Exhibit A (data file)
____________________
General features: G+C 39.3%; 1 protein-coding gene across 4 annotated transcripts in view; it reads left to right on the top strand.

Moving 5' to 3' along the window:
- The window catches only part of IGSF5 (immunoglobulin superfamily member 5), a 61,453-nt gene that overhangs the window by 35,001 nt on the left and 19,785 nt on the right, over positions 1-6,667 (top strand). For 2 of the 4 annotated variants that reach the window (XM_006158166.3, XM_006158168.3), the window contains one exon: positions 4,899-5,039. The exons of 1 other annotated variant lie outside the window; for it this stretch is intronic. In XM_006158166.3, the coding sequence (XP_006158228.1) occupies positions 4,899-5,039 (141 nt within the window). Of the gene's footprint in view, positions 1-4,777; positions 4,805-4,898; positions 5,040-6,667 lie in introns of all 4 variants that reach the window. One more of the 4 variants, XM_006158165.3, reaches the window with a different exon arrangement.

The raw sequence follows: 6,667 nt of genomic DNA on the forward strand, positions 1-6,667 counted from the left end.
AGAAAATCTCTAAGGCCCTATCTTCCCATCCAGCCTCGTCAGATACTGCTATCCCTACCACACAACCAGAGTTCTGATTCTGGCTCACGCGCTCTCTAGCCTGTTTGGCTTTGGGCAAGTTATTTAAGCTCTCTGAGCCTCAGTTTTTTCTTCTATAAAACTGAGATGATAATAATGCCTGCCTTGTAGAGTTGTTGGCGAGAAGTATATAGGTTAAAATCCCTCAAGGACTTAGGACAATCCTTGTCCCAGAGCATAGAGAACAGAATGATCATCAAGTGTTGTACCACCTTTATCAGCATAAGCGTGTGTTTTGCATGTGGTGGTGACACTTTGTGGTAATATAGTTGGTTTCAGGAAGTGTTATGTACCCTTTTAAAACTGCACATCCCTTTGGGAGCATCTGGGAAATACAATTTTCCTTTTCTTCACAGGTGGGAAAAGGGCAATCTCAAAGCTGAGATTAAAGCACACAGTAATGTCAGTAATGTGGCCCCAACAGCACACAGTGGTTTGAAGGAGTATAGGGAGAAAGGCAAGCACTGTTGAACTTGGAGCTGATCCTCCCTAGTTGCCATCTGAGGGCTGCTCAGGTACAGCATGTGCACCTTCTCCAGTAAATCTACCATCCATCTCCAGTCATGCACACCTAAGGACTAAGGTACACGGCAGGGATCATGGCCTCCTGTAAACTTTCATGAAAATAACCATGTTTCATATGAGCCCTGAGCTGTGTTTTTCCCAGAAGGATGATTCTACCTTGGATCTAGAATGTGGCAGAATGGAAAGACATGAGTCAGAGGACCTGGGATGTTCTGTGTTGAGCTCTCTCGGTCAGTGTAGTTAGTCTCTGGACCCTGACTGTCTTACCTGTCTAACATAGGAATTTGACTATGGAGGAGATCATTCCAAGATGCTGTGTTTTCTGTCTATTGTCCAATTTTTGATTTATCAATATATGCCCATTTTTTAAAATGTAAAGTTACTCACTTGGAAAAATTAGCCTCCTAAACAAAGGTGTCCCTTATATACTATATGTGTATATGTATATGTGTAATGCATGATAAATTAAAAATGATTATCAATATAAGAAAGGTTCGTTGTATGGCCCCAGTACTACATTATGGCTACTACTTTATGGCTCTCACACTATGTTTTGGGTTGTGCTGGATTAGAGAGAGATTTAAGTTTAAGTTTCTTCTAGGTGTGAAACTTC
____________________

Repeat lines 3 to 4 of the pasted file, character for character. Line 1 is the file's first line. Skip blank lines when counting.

- The window catches only part of IGSF5 (immunoglobulin superfamily member 5), a 61,453-nt gene that overhangs the window by 35,001 nt on the left and 19,785 nt on the right, over positions 1-6,667 (top strand). For 2 of the 4 annotated variants that reach the window (XM_006158166.3, XM_006158168.3), the window contains one exon: positions 4,899-5,039. The exons of 1 other annotated variant lie outside the window; for it this stretch is intronic. In XM_006158166.3, the coding sequence (XP_006158228.1) occupies positions 4,899-5,039 (141 nt within the window). Of the gene's footprint in view, positions 1-4,777; positions 4,805-4,898; positions 5,040-6,667 lie in introns of all 4 variants that reach the window. One more of the 4 variants, XM_006158165.3, reaches the window with a different exon arrangement.

The raw sequence follows: 6,667 nt of genomic DNA on the forward strand, positions 1-6,667 counted from the left end.